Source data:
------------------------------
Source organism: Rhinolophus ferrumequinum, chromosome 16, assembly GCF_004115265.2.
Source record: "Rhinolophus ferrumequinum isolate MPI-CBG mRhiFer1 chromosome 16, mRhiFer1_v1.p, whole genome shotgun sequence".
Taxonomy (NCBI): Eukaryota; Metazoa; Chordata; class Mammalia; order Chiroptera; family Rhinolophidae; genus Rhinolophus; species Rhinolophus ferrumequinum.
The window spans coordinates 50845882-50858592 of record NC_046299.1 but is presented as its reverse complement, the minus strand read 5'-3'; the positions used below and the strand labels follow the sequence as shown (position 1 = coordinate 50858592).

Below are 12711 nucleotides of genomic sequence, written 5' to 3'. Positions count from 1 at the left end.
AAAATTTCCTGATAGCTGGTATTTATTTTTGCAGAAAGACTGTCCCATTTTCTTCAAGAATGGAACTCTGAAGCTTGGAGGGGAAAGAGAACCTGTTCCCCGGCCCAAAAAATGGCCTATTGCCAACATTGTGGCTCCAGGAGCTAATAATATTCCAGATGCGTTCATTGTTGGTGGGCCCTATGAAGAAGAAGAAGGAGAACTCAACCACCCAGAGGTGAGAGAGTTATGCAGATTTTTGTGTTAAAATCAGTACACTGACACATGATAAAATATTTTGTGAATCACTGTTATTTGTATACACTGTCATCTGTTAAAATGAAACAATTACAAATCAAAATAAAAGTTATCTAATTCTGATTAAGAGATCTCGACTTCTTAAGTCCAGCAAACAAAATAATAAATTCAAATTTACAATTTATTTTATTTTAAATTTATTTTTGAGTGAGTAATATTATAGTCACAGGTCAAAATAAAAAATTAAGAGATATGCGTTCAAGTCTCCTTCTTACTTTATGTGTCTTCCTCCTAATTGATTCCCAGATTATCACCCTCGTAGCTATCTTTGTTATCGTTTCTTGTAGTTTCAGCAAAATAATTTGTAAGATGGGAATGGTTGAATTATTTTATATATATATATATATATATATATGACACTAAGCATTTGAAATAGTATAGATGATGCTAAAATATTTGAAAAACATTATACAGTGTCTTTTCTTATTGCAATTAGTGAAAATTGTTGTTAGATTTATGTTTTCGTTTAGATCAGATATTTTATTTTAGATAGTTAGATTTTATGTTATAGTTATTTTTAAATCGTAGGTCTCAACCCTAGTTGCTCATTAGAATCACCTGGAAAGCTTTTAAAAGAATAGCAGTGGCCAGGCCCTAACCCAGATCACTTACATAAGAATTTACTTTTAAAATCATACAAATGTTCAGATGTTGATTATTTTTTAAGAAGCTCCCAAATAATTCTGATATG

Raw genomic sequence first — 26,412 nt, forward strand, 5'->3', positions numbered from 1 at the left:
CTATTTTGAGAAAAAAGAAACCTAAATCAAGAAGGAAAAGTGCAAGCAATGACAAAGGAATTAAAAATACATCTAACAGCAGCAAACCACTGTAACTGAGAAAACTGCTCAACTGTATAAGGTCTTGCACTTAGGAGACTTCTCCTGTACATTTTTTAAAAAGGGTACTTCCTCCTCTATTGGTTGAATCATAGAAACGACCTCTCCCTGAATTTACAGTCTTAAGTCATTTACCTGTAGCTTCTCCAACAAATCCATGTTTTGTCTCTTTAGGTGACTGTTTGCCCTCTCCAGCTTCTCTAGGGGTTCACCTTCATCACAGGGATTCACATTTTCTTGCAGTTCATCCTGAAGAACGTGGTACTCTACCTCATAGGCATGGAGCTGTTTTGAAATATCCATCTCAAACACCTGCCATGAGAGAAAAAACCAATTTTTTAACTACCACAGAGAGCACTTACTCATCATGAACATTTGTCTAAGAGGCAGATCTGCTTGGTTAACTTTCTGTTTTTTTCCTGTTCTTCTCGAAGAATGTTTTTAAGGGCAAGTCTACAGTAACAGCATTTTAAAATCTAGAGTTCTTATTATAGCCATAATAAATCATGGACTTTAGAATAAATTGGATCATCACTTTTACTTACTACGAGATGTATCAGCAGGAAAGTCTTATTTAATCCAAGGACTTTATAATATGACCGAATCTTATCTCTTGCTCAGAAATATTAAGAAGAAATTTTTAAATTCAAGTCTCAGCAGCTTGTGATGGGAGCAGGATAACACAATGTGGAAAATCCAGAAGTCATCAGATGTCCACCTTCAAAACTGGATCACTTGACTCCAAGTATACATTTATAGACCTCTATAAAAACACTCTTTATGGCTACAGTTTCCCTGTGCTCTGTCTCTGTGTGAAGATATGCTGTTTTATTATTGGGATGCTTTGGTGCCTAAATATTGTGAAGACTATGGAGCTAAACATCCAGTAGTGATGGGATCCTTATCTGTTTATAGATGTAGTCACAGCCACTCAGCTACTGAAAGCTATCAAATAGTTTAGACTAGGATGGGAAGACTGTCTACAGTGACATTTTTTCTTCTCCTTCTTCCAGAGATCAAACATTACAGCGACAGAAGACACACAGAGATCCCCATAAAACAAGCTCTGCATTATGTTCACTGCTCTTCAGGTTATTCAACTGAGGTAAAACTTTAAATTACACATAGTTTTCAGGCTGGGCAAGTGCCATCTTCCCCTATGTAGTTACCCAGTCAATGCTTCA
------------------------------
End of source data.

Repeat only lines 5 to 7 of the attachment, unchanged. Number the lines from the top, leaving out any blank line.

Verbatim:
Below are 12711 nucleotides of genomic sequence, written 5' to 3'. Positions count from 1 at the left end.
AAAATTTCCTGATAGCTGGTATTTATTTTTGCAGAAAGACTGTCCCATTTTCTTCAAGAATGGAACTCTGAAGCTTGGAGGGGAAAGAGAACCTGTTCCCCGGCCCAAAAAATGGCCTATTGCCAACATTGTGGCTCCAGGAGCTAATAATATTCCAGATGCGTTCATTGTTGGTGGGCCCTATGAAGAAGAAGAAGGAGAACTCAACCACCCAGAGGTGAGAGAGTTATGCAGATTTTTGTGTTAAAATCAGTACACTGACACATGATAAAATATTTTGTGAATCACTGTTATTTGTATACACTGTCATCTGTTAAAATGAAACAATTACAAATCAAAATAAAAGTTATCTAATTCTGATTAAGAGATCTCGACTTCTTAAGTCCAGCAAACAAAATAATAAATTCAAATTTACAATTTATTTTATTTTAAATTTATTTTTGAGTGAGTAATATTATAGTCACAGGTCAAAATAAAAAATTAAGAGATATGCGTTCAAGTCTCCTTCTTACTTTATGTGTCTTCCTCCTAATTGATTCCCAGATTATCACCCTCGTAGCTATCTTTGTTATCGTTTCTTGTAGTTTCAGCAAAATAATTTGTAAGATGGGAATGGTTGAATTATTTTATATATATATATATATATATATATGACACTAAGCATTTGAAATAGTATAGATGATGCTAAAATATTTGAAAAACATTATACAGTGTCTTTTCTTATTGCAATTAGTGAAAATTGTTGTTAGATTTATGTTTTCGTTTAGATCAGATATTTTATTTTAGATAGTTAGATTTTATGTTATAGTTATTTTTAAATCGTAGGTCTCAACCCTAGTTGCTCATTAGAATCACCTGGAAAGCTTTTAAAAGAATAGCAGTGGCCAGGCCCTAACCCAGATCACTTACATAAGAATTTACTTTTAAAATCATACAAATGTTCAGATGTTGATTATTTTTTAAGAAGCTCCCAAATAATTCTGATATG

Raw genomic sequence first — 26,412 nt, forward strand, 5'->3', positions numbered from 1 at the left: